Sfb 288 Differential Geometry and Quantum Physics

Geodesics and waves
on piecewise linear surfaces

 Geodesic curves are a fundamental concept in geodesy and mathematics to generalize the idea of a "straight line" to curved surfaces and general manifolds. The straight line property makes them a helpful concept in numerical methods on arbitrary surfaces and especially discrete surfaces. On a piecewise linear surface a discrete geodesic across an edge must have equal angle on both sides. A straightest curve through a vertex of the surface must bisect its total vertex angle.

For the numerical integration of a vector field v on a curved surface with e.g. an Euler Method geodesics may be used in the basic step as follows:
 From an initial point p proceed a distance h along the geodesic with initial point p and direction v(p). This avoids ambiguous projection operations needed in conventional methods. A highly discretised Zoll's Surface with regions of strict negative curvature. The four discrete geodesics are almost closed. The curvature of the surface determines its color.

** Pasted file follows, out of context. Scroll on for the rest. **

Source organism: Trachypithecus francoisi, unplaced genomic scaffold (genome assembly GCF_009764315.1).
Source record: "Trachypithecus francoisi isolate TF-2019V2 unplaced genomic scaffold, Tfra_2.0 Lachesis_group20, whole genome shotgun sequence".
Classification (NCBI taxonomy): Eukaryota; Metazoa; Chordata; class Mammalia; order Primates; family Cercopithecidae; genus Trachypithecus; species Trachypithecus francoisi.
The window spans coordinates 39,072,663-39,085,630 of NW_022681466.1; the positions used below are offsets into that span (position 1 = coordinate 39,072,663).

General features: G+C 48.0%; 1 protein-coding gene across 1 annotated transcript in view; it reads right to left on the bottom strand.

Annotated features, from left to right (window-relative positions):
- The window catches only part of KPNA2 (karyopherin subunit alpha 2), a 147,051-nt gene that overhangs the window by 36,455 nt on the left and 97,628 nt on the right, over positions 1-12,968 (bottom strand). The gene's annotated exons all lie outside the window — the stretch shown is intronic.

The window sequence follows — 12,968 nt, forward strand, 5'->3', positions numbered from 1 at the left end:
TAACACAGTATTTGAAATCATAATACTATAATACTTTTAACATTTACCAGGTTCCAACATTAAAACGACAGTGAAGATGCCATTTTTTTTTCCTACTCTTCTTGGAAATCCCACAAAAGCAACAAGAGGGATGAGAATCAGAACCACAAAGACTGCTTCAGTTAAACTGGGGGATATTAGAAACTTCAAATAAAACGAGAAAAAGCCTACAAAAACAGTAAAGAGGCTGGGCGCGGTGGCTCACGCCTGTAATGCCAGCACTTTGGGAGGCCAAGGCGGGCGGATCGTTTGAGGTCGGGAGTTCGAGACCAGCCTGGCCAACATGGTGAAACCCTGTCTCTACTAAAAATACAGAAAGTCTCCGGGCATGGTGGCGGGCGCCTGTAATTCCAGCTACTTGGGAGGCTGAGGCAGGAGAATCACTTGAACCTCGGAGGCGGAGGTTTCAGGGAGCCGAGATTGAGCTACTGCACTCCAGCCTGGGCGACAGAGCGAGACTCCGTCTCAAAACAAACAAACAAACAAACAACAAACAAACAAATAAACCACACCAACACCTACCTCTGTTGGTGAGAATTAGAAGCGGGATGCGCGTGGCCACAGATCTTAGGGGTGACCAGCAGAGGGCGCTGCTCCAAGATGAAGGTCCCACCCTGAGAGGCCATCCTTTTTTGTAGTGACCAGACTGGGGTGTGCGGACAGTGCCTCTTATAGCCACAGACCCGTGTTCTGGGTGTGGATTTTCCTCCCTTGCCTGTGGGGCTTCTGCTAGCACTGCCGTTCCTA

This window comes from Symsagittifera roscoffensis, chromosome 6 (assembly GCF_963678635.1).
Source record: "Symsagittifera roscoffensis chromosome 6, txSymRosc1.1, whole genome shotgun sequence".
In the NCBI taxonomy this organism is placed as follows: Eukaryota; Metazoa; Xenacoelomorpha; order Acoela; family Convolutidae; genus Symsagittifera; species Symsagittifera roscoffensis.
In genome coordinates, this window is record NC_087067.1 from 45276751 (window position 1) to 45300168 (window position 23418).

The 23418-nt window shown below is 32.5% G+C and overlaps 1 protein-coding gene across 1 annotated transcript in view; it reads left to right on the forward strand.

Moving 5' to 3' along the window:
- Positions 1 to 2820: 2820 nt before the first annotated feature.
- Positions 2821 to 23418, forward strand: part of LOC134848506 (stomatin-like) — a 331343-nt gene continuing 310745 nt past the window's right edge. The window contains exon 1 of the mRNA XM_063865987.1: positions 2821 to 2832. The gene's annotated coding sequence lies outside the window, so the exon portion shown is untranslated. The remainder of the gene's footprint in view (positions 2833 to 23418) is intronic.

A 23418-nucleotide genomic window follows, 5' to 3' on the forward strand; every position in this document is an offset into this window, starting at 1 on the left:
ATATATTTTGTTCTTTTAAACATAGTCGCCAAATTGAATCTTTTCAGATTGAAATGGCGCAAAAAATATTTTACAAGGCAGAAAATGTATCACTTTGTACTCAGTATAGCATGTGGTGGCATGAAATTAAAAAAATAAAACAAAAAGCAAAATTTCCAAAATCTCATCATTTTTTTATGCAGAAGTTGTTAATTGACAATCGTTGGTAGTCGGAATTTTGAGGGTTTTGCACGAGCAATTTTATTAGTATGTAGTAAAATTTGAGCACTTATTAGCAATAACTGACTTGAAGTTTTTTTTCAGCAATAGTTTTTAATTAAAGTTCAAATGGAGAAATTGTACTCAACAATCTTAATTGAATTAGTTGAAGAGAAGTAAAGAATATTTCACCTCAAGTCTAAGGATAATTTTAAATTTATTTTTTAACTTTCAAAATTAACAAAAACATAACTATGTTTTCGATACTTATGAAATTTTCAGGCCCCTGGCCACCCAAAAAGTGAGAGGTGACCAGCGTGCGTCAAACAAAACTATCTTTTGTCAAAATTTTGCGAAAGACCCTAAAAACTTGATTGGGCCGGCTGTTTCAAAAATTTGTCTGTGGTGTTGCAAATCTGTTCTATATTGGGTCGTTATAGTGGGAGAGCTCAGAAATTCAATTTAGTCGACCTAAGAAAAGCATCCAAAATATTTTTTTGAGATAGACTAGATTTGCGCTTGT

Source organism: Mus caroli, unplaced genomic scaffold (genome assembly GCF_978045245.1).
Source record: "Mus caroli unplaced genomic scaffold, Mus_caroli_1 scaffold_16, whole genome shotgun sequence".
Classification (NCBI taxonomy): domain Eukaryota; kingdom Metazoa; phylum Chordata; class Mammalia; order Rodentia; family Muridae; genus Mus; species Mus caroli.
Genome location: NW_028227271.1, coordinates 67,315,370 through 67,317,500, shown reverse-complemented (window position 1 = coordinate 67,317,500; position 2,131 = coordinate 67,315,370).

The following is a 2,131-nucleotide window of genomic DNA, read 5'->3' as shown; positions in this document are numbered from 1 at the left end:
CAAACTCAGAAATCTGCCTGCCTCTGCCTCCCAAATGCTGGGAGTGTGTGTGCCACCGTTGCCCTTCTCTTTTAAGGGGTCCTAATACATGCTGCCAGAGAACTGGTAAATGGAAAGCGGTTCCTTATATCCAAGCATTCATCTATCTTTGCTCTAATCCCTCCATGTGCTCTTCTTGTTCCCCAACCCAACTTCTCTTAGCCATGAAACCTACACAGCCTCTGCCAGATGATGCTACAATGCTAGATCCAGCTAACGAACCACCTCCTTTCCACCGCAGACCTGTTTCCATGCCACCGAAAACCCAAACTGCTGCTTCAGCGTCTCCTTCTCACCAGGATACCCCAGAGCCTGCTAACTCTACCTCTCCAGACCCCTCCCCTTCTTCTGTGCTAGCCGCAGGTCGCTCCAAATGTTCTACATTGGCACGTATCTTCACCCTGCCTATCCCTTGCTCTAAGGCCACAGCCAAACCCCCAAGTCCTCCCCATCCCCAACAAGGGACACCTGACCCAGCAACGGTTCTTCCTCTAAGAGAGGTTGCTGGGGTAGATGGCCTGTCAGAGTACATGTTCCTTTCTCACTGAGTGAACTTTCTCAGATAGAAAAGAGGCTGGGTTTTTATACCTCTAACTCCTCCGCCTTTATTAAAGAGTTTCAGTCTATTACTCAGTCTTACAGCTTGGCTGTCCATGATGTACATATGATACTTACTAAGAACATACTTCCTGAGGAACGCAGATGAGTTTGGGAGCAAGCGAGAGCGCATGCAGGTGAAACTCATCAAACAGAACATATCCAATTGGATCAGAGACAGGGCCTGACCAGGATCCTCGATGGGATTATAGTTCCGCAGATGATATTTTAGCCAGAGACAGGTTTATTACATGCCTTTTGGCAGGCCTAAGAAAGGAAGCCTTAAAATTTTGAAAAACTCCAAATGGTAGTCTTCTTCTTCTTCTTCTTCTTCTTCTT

An Example: Discrete Geodesics on Zoll's Surfaces
Zoll's surfaces [O.Zoll,1903] have the property that all their geodesics are simply closed and have same length. They come in a family of rotational surfaces whose meridians are given as solutions of an ODE. It is remarkable that the family contains surfaces which have locally strict negative gaussian curvature. The closedness property of geodesics on a Zoll's suface makes them suitable candidates for testing the concept of discrete geodesics.